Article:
Civil Air Patrol

All guts, little glory: The intriguing life of a CAP WWII subchaser

What makes a legend? That’s a question probably above my pay grade and beyond my scope. I did, however, this week have a conversation with someone who is part of a legend -- Robert Arn, one of Civil Air Patrol’s legendary World War II subchasers.

A little background
So, what's a subchaser? That I know. These were the CAP aircrews that flew over coastal waters during World War II to search for German submarines. The enemy subs were lurking offshore and successfully sinking many of our cargo ships. CAP established 21 coastal patrol bases along the Eastern seaboard, around the Florida peninsula and along the Gulf Coast. Supported by ground crews and office personnel, the aircrews patrolled almost constantly.

The idea was to have the CAP planes find the submarines and then call in the U.S. Army Air Forces to deal with them. When that plan was shown to eat up too much time, CAP planes were eventually armed.

A broken neck
CAP got Arn as a member by way of a broken neck.

Arn, a resident of Ohio and student at Otterbein University, went through the first phase of the Civilian Pilot Training Program to get his private pilot’s license in a course operated out of Ohio State University. To move on in the CPTP to get his commercial license, however, the requirement was to join the military. He chose the U.S. Navy, and, at the end of his second year of college, he was to report to Florida for active duty.
So far, so good.

But two weeks before presenting himself to the Navy, Arn went out to celebrate with his girlfriend, who would later become his wife. They met up with some fraternity brothers and their dates, explained Arn, and soon found themselves passengers in a car. Going over streetcar tracks, the driver lost control, the car crashed, Arn was ejected and his face was the worse for wear.

“There weren’t ambulances then so much as police wagons,” he went on, “and that’s what delivered me to the hospital, where I was patched up and released after three to four hours.”
The next morning he was at a local restaurant where he knew the owners. They took one look at him and insisted he see their doctor. X-rays revealed Arn had suffered fractures in the fifth and sixth cervical vertebrae. Goodbye, Navy. He went to the post office to explain why he couldn’t report for duty.

Advised to wear a neck brace for at least three months, Arn was halfway through his recuperation period when he went out to the mailbox. There he saw a notice in the newspaper soliciting members for CAP. Off came the brace and out came his CPTP papers.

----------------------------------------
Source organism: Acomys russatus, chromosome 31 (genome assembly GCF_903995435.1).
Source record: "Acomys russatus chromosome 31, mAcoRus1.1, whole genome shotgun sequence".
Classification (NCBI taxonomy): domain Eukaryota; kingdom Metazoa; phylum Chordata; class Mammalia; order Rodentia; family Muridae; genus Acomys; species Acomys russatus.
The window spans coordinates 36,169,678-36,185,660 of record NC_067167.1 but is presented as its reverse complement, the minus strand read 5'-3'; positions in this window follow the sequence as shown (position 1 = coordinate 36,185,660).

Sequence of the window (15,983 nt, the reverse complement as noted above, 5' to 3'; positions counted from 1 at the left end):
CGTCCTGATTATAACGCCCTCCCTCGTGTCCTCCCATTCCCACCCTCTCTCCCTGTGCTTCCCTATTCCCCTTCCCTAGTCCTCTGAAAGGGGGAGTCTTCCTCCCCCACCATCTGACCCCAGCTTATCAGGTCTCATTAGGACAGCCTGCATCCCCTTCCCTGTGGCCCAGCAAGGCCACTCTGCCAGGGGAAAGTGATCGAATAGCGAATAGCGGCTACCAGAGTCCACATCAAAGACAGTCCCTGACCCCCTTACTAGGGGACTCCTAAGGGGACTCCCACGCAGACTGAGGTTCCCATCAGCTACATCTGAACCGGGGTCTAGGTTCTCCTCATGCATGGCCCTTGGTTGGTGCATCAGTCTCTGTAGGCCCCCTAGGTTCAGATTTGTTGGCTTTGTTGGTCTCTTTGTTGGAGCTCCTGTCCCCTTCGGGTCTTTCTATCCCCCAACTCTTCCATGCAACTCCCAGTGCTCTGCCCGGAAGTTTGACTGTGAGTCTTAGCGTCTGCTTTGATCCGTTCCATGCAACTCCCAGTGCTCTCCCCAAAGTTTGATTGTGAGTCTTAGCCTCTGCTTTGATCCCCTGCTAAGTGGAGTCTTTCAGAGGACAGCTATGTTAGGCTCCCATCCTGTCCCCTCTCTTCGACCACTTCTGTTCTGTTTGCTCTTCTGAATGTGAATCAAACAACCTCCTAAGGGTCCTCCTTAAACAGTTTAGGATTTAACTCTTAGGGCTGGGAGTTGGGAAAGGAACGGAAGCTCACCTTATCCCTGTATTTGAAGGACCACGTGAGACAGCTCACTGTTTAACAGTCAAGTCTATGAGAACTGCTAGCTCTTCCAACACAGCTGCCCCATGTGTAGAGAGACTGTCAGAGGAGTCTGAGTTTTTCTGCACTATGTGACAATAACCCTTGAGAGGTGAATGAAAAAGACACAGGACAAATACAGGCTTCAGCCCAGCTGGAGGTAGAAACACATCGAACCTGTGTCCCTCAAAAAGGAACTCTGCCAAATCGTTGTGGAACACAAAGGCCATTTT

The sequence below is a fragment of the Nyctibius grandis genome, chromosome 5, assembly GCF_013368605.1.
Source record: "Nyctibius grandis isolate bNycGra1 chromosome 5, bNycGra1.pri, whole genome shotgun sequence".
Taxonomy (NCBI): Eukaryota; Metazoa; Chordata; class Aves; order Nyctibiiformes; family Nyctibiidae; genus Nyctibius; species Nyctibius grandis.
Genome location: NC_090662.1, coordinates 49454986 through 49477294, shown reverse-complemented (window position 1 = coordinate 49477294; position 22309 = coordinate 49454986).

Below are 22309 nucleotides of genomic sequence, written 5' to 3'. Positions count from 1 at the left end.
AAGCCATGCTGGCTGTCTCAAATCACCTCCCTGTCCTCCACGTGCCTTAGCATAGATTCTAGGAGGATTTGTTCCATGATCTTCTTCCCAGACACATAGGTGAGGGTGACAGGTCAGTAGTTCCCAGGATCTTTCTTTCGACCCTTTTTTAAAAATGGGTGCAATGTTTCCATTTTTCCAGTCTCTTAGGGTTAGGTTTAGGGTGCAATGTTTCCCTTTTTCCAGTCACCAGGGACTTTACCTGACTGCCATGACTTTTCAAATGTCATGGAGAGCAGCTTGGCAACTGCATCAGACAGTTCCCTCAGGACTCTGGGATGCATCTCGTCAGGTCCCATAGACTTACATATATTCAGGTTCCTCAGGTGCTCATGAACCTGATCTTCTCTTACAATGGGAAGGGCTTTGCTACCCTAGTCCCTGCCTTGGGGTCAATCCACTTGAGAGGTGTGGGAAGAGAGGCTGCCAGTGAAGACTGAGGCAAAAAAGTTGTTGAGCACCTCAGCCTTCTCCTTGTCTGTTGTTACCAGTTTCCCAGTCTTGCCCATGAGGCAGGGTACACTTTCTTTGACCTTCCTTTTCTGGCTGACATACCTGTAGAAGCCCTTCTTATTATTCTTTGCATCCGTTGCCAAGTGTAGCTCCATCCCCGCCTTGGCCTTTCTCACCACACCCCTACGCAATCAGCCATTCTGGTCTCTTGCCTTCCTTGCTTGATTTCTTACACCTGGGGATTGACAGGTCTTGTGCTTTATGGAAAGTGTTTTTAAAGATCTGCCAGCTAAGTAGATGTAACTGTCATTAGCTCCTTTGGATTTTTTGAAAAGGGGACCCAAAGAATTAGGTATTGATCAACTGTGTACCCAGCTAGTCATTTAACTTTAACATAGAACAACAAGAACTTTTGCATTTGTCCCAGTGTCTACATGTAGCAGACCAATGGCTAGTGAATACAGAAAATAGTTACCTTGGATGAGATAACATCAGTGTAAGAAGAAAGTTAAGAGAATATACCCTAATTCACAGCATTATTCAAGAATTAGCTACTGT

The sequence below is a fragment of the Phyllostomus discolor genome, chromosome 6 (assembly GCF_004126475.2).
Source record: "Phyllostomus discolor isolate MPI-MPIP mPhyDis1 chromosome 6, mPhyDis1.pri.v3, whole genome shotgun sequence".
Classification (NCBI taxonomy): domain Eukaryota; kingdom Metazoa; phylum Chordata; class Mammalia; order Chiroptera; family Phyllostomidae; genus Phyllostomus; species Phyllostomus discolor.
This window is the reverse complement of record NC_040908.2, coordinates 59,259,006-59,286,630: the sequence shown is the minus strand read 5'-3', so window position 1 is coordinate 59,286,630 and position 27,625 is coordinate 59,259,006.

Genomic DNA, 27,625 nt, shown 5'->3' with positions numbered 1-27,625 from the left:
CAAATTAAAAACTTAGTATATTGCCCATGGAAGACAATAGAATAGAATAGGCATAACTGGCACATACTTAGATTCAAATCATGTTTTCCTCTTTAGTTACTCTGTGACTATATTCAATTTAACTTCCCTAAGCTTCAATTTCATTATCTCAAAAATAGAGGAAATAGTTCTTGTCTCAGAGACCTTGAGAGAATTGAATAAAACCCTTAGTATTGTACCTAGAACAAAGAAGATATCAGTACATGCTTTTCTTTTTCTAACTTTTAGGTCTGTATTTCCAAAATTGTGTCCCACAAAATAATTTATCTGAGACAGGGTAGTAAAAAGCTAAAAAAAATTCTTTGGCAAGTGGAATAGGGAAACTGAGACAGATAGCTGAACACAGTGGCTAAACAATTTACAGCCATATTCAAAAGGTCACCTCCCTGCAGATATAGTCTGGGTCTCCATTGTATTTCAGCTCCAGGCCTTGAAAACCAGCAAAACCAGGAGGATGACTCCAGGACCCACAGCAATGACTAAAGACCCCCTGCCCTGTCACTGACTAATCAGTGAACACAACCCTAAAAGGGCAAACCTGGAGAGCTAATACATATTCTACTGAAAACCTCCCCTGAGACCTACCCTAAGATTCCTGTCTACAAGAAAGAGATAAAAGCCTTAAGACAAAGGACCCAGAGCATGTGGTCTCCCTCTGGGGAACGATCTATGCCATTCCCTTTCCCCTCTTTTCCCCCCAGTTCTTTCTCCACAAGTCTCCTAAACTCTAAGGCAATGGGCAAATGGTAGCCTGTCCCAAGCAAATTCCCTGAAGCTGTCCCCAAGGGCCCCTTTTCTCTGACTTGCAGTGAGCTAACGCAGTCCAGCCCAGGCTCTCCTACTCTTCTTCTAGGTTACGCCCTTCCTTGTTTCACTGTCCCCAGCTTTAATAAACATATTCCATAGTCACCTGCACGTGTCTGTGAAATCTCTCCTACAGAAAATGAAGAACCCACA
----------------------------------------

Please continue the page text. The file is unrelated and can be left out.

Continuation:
It was early 1942, not long after the U.S. had entered World War II. Sizing him up, the CAP recruiter told the 19-year-old, “You’re awfully young, but we could use you right away.”

Back in the air
When Arn arrived at CAP Coastal Patrol Base 14, situated on a sliver of shady shoreline near Panama City, Florida, he couldn’t help but notice that “the other guys were so old — at least 40s or 50s!” 
“But, even though there was quite the variety of borrowed planes at the base, I knew how to fly them all,” he said. 
Over the next 10 months, Arn flew 179 missions, each lasting three to 3½ hours, over the Gulf Coast. “Out of all of CAP’s coastal patrol bases,” Arn said, “ours was unique in that we were not tied in with an existing military base or airfield.” The airstrip they used was one that had been built and abandoned by a land developer. The building structures they needed were moved to the airstrip from another abandoned project down the road. 
Just before the base became operational, the Germans were having a field day sinking ships out in the Gulf. The problem, as Arn saw it, was that the ships, traveling in a convoy, were taking a straight route over deep water — a perfect hiding place for the enemy subs — from ports in Texas to Key West, Fla. CAP was instrumental in persuading the shipping companies to alter their routes so the ships sailed over the continental shelf. Water there was shallow, and the CAP planes, from their overhead view, could clearly make out the submarines. This changed everything. 
Game on
Now it became a game between CAP and the German sub commanders, and CAP was winning. The little CAP planes — painted red and yellow then — became the bane of the sub commanders’ existence. And then the CAP planes started carrying ordnance.

“We always flew two planes in each mission,” Arn explained. “The slower plane flew a traditional box pattern, while the faster plane did a sweep in and out of the box.” They skimmed over the waves at just 300 feet, the swells hiding their presence. Each pilot was accompanied by an observer. Usually, at least one of the planes was equipped with ordnance.
“The military sent a contingent of active-duty personnel who handled the ordnance on the ground and loaded it onto the plane’s bomb racks,” Arn said. There were concerns about how well the racks would hold, as the CAP planes carrying ordnance were never allowed to fly over land. That was because, once the ordnance was dislodged from the plane — whether by design or not — it went live.